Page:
"This person is going to be a doctor in the State of Israel. This photo was taken by another student and posted in the Facebook group 'Students of Technion'. There were many replies asking for retribution, and a small number of replies from Arab students asking to leave him in peace, saying he was expressing his opinion in a democratic state. Jewish students banded together and sent a petition to the president of the Technion about this. He has a blue teudat zehut [he has Israeli citizenship]."
According to Technion spokesman Vardi, Elheja's fellow students filed a complaint to police, as well as a petition to Technion administrators asking that Eljeha be expelled. He will be tried for violating two of Technion's policies: 1) respecting the feelings of fellow students, and 2) upholding the reputation of the university.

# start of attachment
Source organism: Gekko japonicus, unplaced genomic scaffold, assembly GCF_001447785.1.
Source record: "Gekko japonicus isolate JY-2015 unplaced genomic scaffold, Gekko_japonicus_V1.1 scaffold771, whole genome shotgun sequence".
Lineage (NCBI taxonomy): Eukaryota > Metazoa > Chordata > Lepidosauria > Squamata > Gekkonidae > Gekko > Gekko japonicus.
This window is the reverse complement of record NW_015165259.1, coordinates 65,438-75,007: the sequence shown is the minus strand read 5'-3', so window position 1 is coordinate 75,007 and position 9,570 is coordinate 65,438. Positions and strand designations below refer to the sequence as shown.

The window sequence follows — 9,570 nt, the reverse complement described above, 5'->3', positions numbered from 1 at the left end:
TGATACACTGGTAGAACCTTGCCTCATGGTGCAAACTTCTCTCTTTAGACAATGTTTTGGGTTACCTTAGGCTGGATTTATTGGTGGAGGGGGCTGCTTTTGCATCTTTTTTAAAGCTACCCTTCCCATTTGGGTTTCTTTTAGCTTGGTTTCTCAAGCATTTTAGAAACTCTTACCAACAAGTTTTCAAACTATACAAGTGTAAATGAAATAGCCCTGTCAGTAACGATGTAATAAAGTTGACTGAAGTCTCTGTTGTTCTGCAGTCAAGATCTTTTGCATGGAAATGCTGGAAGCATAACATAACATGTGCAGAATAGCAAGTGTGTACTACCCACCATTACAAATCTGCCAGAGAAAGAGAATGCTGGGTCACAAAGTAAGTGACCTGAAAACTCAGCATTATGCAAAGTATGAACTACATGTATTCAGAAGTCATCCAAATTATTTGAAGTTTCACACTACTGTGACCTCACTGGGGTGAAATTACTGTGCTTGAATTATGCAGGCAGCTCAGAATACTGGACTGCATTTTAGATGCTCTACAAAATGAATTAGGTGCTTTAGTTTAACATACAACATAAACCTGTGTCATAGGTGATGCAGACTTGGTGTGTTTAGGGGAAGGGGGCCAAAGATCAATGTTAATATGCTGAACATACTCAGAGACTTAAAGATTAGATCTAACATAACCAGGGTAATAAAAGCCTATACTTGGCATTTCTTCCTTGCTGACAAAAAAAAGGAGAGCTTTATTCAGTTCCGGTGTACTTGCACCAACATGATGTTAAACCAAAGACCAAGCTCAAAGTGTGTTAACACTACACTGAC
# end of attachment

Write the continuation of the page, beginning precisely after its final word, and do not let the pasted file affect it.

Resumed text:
Technion's official statement on the matter, titled "Technion's response to the abominable Facebook post regarding the murder of the three boys":
Technion President Prof. Peretz Lavie condemned in the strongest terms the despicable and contemptible post on Facebook. Prof. Lavie said "we denounce such utterances, which have no place in human dialogue. We are determined to fully investigate this incident and take necessary and forceful measures against the writer of this post."
Prof. Lavie added that the entire Technion family, together with all Israelis, mourns the three boys and conveys its profound condolences to their families.